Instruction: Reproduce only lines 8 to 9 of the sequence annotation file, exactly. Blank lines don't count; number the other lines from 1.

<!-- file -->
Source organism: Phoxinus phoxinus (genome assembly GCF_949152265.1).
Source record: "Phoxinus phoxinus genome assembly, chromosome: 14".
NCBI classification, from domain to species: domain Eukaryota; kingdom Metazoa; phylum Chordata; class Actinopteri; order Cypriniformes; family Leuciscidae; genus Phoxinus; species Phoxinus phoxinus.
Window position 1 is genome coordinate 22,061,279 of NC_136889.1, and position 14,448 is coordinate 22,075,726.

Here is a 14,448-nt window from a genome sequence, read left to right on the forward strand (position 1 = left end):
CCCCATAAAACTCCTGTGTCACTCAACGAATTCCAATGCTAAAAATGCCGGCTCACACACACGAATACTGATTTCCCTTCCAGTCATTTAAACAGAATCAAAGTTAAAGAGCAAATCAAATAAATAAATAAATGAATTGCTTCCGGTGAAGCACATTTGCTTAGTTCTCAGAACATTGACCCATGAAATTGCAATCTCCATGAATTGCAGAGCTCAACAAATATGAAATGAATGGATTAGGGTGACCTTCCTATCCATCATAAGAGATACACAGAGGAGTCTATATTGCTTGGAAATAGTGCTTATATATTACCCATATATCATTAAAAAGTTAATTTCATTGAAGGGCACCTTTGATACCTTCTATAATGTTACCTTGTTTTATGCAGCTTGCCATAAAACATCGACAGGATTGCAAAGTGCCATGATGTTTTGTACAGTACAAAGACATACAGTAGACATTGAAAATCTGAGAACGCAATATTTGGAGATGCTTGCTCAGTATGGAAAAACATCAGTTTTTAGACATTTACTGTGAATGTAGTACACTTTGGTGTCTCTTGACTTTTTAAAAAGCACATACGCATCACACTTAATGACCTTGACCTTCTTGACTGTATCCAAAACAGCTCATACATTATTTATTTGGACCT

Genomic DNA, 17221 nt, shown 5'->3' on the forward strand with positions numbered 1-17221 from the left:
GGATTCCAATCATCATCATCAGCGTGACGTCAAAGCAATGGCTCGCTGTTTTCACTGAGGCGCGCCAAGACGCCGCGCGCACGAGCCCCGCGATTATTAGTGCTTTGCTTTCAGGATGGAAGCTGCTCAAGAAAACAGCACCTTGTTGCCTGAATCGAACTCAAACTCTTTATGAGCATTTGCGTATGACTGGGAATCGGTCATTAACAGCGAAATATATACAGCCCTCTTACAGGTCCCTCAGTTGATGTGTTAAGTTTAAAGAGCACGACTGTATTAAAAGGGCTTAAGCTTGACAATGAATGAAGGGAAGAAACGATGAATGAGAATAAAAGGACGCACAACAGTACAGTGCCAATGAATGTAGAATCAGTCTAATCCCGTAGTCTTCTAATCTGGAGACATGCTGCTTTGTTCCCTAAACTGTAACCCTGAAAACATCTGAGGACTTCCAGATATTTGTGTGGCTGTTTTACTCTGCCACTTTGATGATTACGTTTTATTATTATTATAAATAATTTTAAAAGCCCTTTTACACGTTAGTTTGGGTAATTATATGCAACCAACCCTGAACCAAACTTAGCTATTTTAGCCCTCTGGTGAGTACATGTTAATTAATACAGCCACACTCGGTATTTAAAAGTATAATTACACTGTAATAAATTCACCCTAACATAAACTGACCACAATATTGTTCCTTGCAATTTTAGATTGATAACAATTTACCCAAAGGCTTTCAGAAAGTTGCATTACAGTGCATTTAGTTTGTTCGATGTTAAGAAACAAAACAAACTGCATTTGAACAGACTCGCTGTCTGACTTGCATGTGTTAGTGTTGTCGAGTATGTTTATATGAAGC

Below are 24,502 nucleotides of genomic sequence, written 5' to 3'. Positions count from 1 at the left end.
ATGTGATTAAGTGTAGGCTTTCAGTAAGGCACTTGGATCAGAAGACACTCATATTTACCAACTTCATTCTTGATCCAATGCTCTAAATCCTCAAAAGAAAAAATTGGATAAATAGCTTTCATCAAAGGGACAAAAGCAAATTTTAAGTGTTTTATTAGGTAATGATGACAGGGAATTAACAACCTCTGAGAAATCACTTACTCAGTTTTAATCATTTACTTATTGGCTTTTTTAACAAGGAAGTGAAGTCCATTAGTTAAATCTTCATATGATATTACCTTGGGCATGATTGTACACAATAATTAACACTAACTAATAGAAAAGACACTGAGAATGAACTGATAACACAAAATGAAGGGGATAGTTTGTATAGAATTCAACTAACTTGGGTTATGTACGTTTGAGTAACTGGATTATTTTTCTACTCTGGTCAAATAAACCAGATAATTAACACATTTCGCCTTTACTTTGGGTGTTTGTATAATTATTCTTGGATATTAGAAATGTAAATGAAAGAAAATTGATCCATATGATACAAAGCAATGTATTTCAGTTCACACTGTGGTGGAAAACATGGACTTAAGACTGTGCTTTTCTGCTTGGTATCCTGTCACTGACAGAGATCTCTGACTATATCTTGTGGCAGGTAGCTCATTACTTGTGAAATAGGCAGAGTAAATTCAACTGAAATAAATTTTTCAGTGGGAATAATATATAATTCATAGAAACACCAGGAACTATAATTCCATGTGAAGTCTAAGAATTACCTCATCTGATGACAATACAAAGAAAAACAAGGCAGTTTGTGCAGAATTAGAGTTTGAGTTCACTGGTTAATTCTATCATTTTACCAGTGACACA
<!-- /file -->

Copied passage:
GGATTCCAATCATCATCATCAGCGTGACGTCAAAGCAATGGCTCGCTGTTTTCACTGAGGCGCGCCAAGACGCCGCGCGCACGAGCCCCGCGATTATTAGTGCTTTGCTTTCAGGATGGAAGCTGCTCAAGAAAACAGCACCTTGTTGCCTGAATCGAACTCAAACTCTTTATGAGCATTTGCGTATGACTGGGAATCGGTCATTAACAGCGAAATATATACAGCCCTCTTACAGGTCCCTCAGTTGATGTGTTAAGTTTAAAGAGCACGACTGTATTAAAAGGGCTTAAGCTTGACAATGAATGAAGGGAAGAAACGATGAATGAGAATAAAAGGACGCACAACAGTACAGTGCCAATGAATGTAGAATCAGTCTAATCCCGTAGTCTTCTAATCTGGAGACATGCTGCTTTGTTCCCTAAACTGTAACCCTGAAAACATCTGAGGACTTCCAGATATTTGTGTGGCTGTTTTACTCTGCCACTTTGATGATTACGTTTTATTATTATTATAAATAATTTTAAAAGCCCTTTTACACGTTAGTTTGGGTAATTATATGCAACCAACCCTGAACCAAACTTAGCTATTTTAGCCCTCTGGTGAGTACATGTTAATTAATACAGCCACACTCGGTATTTAAAAGTATAATTACACTGTAATAAATTCACCCTAACATAAACTGACCACAATATTGTTCCTTGCAATTTTAGATTGATAACAATTTACCCAAAGGCTTTCAGAAAGTTGCATTACAGTGCATTTAGTTTGTTCGATGTTAAGAAACAAAACAAACTGCATTTGAACAGACTCGCTGTCTGACTTGCATGTGTTAGTGTTGTCGAGTATGTTTATATGAAGC

Below are 24,502 nucleotides of genomic sequence, written 5' to 3'. Positions count from 1 at the left end.